James, PhD student and alumnus of Hayes School, talks to us about going back to school to talk to sixth form students about his education journey.
I enjoyed my time at school; I was the kind of student to do all my homework the day it was set and try to do my best. My favourite subjects were Maths and Physics, so when I left school to go to university, I pursued an MSci in Theoretical Physics at UCL. After that, I went to Cambridge to do a PhD in Particle Physics, which I’m finishing up now.
From 2016-2017 I spent a year at CERN in Geneva, where I worked on the ATLAS experiment at the Large Hadron Collider. My thesis is on a measurement of the electroweak sector of the standard model of particle physics (basically measuring how often a specific process involving Z bosons occurs in the conditions of the LHC). After the PhD I expect I’ll go into industry as a data scientist or quantitative analyst.
I signed up to the Future First alumni network so that I would be aware of opportunities to interact with my old school. When I got an email asking for speakers at the A-level awards ceremony I replied, saying that I was interested, so I was invited to give a talk about my experience at the school and my career since leaving.
I’ve given plenty of talks during my PhD and I usually use slides to illustrate what I’m talking about, so I did the same for this talk. When I arrived I met with the principal of the school, who happened to be my old French teacher, so it was nice to see a familiar face. A teacher gave an introductory speech, then played a video of the current students and then I was up to give what turned out to be the main speech of the event.
I started with some self-introduction and a brief timeline including my time at the school and what I’ve done since then. I also highlighted things that hadn’t gone well along the way, to try and make the point that even though my trajectory might seem quite neat and perfect from the outside, it had its flaws and I’ve faced failures of my own (such as applying to Cambridge as an undergraduate and getting rejected, which felt like the end of the world at the time). I did this because I was mindful that not every student would have been happy with their A level results or university place, or whatever else they’ve got up to since leaving school. Perhaps they wouldn’t feel much kinship with this exemplar of a “successful student” who was being brought back to lecture them.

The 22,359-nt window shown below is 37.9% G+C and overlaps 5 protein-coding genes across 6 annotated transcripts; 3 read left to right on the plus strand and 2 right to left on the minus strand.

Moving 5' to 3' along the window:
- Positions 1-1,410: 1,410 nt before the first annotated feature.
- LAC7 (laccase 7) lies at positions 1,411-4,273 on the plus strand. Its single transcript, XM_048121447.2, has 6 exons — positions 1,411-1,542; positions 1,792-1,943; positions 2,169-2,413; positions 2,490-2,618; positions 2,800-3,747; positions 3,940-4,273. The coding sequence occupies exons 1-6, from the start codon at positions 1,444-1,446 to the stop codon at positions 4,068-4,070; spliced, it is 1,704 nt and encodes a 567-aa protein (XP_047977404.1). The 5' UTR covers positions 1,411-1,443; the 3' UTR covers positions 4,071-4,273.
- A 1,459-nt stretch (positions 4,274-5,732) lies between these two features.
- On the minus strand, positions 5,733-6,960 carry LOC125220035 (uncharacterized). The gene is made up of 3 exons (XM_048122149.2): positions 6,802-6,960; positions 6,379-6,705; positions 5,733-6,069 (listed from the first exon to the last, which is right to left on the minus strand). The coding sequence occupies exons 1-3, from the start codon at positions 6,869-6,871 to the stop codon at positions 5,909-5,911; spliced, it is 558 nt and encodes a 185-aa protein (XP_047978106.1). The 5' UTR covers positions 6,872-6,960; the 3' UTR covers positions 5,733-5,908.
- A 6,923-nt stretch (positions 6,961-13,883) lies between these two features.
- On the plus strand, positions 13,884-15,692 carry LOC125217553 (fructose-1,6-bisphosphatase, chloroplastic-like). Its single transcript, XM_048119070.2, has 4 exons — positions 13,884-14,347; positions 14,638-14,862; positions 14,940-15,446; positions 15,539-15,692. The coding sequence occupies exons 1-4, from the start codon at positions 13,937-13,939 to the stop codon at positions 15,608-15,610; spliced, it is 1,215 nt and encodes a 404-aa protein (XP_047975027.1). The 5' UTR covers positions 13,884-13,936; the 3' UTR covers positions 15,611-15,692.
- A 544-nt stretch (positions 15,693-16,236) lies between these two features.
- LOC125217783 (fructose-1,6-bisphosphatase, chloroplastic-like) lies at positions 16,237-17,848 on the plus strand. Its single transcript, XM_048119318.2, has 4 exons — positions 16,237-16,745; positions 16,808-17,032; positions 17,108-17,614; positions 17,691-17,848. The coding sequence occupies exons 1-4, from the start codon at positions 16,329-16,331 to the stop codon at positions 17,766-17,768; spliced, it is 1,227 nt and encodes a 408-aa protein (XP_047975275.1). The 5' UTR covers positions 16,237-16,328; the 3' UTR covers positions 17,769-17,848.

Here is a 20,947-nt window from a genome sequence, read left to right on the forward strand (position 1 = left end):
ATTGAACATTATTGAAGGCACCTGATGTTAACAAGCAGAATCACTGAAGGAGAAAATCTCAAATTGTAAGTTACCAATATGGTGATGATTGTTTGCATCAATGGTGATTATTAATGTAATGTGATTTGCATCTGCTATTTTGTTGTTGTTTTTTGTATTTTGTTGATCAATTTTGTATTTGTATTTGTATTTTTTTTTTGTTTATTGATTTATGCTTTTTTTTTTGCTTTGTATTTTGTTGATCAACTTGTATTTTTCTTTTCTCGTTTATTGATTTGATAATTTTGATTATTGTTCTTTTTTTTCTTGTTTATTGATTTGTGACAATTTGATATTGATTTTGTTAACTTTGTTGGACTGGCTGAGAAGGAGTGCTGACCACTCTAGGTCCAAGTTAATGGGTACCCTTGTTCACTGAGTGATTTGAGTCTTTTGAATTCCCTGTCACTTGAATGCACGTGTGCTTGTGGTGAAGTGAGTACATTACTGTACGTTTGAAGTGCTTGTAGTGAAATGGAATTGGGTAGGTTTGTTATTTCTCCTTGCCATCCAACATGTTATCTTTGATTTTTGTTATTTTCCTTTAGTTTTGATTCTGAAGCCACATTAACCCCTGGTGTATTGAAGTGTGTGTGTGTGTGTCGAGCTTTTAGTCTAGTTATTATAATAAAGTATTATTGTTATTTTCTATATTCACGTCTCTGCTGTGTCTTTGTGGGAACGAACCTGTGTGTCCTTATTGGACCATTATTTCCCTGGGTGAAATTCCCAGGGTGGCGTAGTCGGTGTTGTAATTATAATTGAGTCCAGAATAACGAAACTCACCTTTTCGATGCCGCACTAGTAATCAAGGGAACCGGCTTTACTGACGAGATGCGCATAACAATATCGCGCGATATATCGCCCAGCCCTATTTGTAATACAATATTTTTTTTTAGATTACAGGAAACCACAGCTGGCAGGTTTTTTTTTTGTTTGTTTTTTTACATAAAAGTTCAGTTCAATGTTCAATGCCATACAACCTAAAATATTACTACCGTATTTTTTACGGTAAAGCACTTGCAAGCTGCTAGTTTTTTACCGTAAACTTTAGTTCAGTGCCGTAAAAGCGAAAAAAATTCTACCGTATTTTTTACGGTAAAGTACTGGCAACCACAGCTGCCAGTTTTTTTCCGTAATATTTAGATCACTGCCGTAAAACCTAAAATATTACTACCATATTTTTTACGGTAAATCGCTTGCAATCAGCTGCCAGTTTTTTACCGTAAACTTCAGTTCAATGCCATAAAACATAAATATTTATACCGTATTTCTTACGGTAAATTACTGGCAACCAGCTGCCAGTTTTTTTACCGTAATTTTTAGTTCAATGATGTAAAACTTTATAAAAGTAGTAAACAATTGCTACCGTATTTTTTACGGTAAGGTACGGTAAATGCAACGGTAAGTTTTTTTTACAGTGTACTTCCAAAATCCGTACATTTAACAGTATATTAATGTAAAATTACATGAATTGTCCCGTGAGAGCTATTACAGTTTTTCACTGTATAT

I wanted to show that I hadn’t succeeded at every single stage of life and advised them not to dwell on their mistakes, because it’s rare that even a seemingly catastrophic failure will actually ruin your life (unless you dwell on it). Better to move on and focus on the next challenge.
I think the value of alumni returning to school is that it proves to the students what someone who was in their exact position is capable of. If there’s anyone in the audience who aspires to follow a similar path to the alumnus, it can be encouraging to see that it’s possible. Another point I tried to make during my talk was the fact that, even though I’ve met a lot of really clever people during my time at Cambridge and at CERN, they were all normal, mortal beings who made mistakes and felt dumb sometimes:
“There’s no special breed of super-people out there who are doing all the cool interesting stuff because they’re all smarter than you. There’s no extra level above you or a different kind of person who’s better at doing difficult things. I used to think that these people at Cambridge and CERN would have to be somehow different or special, but it turns out they’re just human as well.”
I urged the students not to limit themselves in this way because these were tacit assumptions I had held when I was their age.
Finally, I gave some pragmatic advice on how to succeed and self-regulate: since many of them would have just started their careers in higher education, they would just be beginning to face the freedom and responsibility of managing their own time effectively. In particular, I spoke about the relative uselessness of willpower and new year’s resolutions compared with much more effective practices of habit formation and changing your environment (e.g. going to the library to work instead of trying to work in your room while resisting your games console).